• ANSI (American National Standards Institute)

    is a private non-profit organization that oversees the development of voluntary consensus standards for products, services, processes, systems, and personnel in the United States.
    wikipedia.org

  • ANSI/ISEA 107-2010

    MANDATES that ALL workers in federally-assisted highway right of ways wearing headgear have a minimum of 78 square inches of “background material” (which would include the safety orange or lime-green or safety red color) AND a minimum of 10 square inches of retroreflective Level 2 material.& ; Some states require more: Washington State requires 12 square inches; Colorado requires 23.5 to 25 square inches for nighttime.& ; But the 107-2010 is a national requirement for both FHWA and OSHA.

  • Arc Rating

    When a garment can be exposed to an Arc Flash (see below) the fabrics and resistance to combustion are rated, “normally expressed in cal/cm2 (or small calories of heat energy per square centimeter). The tests for determining arc rating are defined in ASTM F1506 Standard Performance Specification for Flame Resistant Textile Materials for Wearing Apparel for Use by Electrical Workers Exposed to Momentary Electric Arc and Related Thermal Hazards.”
    wikipedia.org

  • Arc Flash
  • Flame Resistance (FR)
  • Flame Retardant
  • IEEE (Institute of Electrical and Electronics Engineers)
    An association dedicated to advancing innovation and technological excellence for the benefit of humanity is the world’s largest technical professional society. It is designed to serve professionals involved in all aspects of the electrical, electronic, and computing fields and related areas of science and technology that underlie modern civilization.
    IEEE.org
  • IEEE-SA (Standards Association)

    Publishes standards that establish specifications and procedures designed to ensure the reliability of the materials, products, methods, and/or services people use every day. Standards address a range of issues, including but not limited to various protocols that help ensure product functionality and compatibility, facilitate interoperability and support consumer safety and public health.
    This includes the safety of employees and contractors working in those technological fields. They define safety standards for garments that may be in proximity to ignition sources, such as arc flash.
    IEEE-SA web page

  • MUTCD & (Manual of Uniform Traffic Control Devices)

    This is a Federal Highway published manual for ALL road construction companies and municipalities to live by when working on federally funded roads.

  • Mod-Acrylic

  • National Electric Safety Code (NESC)

  • NFPA 70E

    titled Standard for Electrical Safety in the Workplace, is a standard of the National Fire Protection Association (NFPA). The document covers electrical safety requirements for employees. The NFPA is best known for its sponsorship of the National Electrical Code (NFPA 70).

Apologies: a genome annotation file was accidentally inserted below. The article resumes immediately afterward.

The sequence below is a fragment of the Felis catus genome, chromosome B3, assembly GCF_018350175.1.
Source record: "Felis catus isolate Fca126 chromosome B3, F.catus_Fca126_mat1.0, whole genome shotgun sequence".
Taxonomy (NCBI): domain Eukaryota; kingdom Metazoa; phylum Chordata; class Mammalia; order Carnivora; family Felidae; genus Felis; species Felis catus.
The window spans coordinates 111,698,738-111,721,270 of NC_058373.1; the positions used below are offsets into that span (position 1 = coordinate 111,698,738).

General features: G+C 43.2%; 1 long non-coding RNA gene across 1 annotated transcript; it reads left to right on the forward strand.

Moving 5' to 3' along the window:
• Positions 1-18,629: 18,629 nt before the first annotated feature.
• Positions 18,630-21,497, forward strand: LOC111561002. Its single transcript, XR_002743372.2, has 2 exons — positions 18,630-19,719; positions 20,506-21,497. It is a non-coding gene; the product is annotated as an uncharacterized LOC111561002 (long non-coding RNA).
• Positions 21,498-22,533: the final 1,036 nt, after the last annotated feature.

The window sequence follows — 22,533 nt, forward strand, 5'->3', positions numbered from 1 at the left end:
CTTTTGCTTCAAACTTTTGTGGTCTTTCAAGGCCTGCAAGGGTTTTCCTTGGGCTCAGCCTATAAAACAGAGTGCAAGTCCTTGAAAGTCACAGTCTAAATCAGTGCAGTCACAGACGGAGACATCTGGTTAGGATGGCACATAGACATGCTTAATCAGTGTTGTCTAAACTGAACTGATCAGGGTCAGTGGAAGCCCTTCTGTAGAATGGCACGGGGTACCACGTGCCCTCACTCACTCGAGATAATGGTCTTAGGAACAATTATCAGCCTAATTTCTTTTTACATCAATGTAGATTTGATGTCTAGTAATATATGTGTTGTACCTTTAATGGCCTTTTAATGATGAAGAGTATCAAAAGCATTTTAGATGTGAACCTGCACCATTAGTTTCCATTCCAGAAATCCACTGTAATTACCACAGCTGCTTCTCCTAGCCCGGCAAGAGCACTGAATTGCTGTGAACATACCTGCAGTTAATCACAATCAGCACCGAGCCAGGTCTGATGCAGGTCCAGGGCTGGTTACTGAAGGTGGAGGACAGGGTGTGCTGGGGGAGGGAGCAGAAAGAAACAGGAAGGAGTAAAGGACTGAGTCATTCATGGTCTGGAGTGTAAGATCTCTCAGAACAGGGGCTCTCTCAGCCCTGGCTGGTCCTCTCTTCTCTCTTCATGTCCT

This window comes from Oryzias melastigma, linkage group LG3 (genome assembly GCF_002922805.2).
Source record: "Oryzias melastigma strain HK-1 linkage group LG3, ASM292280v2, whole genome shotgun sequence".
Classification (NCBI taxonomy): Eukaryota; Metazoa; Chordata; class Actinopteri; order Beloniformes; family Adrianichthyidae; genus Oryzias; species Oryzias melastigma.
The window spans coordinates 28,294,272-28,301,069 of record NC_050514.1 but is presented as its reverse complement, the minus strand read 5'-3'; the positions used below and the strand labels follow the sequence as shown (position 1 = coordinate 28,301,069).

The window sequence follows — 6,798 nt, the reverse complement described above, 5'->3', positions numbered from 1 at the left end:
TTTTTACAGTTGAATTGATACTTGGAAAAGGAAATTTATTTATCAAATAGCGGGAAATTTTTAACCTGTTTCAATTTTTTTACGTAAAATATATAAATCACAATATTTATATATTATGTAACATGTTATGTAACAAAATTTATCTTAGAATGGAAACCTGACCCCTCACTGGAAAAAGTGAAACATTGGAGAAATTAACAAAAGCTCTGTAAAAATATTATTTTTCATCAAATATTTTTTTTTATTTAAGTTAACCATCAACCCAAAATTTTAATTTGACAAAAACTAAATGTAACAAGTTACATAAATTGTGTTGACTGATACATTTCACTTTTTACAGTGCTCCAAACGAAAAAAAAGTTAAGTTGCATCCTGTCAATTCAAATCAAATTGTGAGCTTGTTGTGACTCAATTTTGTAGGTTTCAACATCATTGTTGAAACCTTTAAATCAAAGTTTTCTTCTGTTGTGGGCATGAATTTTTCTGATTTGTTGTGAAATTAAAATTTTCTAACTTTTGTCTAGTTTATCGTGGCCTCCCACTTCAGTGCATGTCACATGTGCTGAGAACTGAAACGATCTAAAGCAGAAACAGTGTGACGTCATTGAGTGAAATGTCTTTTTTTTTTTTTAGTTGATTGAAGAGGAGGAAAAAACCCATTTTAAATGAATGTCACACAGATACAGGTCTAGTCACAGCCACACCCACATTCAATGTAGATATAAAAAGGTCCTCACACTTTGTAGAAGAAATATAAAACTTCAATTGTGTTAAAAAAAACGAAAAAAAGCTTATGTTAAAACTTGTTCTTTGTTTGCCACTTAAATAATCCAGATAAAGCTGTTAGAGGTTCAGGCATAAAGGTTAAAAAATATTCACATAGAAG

wikipedia.org

  • Polyester

    Poly (short for polymer) and -esters (chemical compounds) are formed from large molecules arranged into repeating increments like a chain. In textiles, polyester is formed into threads and woven into the fabric, Polyester’s structure and properties give it superior durability, natural wicking, and color retention.

  • Retro-Reflective

    Written as retroreflective or retro-reflective, this term is applied to portions of High Visibility Safety garments that increase nighttime visibility by reflecting light back in the direction it came from.
    When light strikes a reflective surface (mirror) at an extreme angle, the light travels away from its source. A retroreflective surface bounces light back to its source regardless of the angle. A garment with retroreflective material bounces light back at its source (headlights) instead of scattering it away in the opposite direction. A vehicle operator would see more light bouncing back and perceive a human figure.

  • Vectorize (Convert to Vector Graphics or Line Art)

    Graphic Artists use 2 types of programs to create images.& ;The first uses rectangular dots called pixels. This is Rastor Graphics.& ;The second uses geometry and mathmatical equations to create images. The benefit of Vector Graphics is the shapes are precisely defined using geometric lines, creating smooth edges for the Computer Controlled Cutter. Those lines, called paths, give the computer a roadmap for the blade to follow. The result is a clean image with graceful lines, not the jagged, stair-stepped look a raster image would output.